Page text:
Journal of Translational and Practical Medicine regularly publishes internationally qualified issues in the field of Medicine in the light of up-to-date information.

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Original Article
End-of-life decisions in the intensive care unit-exploring the knowledge and attitude of nurses and doctors: a national survey
Aim: In our country, there is a growing awareness regarding end-of-life practices. It has become evident that treatments in intensive care to end-stage patients, instead of honoring their previously made end-of-life decisions, significantly diminishes patients’ overall quality of life. The aim of study is drawing attention to end-of-life decision practices and to evaluate the knowledge and attitudes of intensive care physicians and nurses, who are decisive in end-of-life decision-making practices. Methods: The study was planned as a multi-center, cross-sectional, descriptive questionnaire. There were 21 questions about demographic data, definitions, and end-of-life decisions. 259 of 760 intensive care physicians and nurses who filled out the questionnaire were included. Results: Two hundred and fifty-nine participants were included. The rate of decision for terminal sedation and euthanasia was differentiating according to intensive care experience. Participants’ knowledge was insufficient regarding withholding and withdrawal approaches. Intensive care physicians, and patients at the terminal stage of chronic disease were recommended as decision makers with the highest rate. Conclusion: In this study, it was determined that the participants' knowledge about end-of-life decision concepts was not sufficient, and their approaches were differentiating due to experience. It is considered that there is a need for education and standardization about end-of-life decision-making process.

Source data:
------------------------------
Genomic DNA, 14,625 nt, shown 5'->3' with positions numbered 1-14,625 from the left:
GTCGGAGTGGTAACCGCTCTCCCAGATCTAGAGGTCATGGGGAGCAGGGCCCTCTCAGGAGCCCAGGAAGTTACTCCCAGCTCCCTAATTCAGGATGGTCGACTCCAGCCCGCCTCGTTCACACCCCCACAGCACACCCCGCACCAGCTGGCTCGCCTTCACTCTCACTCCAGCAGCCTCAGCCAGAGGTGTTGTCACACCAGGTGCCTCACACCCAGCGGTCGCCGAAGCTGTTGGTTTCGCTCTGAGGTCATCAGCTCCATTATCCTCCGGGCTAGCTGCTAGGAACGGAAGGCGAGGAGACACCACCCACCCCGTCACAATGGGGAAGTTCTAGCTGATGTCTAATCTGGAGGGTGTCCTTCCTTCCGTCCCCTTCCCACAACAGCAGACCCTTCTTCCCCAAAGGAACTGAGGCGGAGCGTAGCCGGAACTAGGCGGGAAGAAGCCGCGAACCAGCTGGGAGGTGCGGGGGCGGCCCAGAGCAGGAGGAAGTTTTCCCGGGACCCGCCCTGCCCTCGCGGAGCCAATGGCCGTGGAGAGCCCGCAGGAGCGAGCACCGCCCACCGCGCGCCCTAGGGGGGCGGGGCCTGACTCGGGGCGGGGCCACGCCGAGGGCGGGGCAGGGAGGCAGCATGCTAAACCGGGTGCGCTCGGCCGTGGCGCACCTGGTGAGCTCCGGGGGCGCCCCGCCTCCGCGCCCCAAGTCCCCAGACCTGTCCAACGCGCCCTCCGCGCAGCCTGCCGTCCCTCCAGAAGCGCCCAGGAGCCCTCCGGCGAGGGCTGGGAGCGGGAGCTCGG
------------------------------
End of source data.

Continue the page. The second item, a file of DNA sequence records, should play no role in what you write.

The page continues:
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Volume 2, Issue 2, 2023
Page : 69-73